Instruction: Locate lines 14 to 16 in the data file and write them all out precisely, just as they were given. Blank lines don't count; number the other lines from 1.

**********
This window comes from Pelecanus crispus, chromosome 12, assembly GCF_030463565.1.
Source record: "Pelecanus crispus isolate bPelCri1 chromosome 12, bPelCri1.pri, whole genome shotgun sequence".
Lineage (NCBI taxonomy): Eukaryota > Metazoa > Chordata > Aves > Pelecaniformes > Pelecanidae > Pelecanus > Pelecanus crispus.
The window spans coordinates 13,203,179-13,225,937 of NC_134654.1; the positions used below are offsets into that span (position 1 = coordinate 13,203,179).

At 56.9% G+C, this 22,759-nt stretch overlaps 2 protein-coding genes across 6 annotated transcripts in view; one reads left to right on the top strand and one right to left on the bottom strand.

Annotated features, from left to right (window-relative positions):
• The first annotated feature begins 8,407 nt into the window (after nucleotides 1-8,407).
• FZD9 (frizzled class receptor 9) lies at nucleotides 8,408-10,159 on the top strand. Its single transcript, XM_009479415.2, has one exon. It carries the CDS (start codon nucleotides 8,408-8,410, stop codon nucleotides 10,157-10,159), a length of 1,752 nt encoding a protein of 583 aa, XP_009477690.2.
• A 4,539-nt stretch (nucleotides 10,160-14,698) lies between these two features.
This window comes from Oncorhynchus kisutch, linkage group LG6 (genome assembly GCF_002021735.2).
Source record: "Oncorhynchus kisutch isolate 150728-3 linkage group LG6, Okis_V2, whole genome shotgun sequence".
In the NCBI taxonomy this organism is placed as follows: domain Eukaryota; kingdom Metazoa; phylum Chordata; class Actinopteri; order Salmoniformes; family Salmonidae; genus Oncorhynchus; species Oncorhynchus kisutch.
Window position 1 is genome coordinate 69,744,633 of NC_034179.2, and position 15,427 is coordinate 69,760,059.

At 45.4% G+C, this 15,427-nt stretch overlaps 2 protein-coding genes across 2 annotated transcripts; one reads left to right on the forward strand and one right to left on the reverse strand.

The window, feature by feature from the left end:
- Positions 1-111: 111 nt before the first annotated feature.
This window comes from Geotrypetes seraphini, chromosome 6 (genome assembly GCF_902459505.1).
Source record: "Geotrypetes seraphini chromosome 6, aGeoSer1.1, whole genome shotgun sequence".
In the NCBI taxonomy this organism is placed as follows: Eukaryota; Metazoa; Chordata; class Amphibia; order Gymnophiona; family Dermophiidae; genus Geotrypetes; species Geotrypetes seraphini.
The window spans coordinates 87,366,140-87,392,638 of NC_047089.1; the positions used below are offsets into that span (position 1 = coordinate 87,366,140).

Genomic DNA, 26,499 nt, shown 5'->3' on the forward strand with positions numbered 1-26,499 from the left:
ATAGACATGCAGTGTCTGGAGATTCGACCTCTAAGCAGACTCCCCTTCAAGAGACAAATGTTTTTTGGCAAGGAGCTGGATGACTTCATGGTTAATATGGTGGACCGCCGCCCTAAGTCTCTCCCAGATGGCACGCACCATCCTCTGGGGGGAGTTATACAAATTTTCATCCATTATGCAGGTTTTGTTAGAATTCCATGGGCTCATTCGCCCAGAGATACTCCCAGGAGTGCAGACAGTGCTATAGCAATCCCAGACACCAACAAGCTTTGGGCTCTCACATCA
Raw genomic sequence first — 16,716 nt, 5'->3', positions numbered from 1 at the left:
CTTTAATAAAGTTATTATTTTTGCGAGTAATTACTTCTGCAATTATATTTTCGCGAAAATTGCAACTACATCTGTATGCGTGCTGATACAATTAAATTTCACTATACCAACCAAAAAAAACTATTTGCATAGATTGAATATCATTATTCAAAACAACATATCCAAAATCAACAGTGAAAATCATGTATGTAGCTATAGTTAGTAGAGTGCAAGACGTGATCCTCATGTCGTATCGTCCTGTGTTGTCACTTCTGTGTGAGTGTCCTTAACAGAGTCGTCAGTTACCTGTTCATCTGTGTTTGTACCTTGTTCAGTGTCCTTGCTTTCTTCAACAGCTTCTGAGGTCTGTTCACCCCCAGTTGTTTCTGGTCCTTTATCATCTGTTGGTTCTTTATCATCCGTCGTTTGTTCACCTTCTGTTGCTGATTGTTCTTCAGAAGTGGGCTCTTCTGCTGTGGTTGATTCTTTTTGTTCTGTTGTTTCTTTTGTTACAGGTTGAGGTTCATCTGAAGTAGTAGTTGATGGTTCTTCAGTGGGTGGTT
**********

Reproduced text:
At 45.4% G+C, this 15,427-nt stretch overlaps 2 protein-coding genes across 2 annotated transcripts; one reads left to right on the forward strand and one right to left on the reverse strand.

The window, feature by feature from the left end:
- Positions 1-111: 111 nt before the first annotated feature.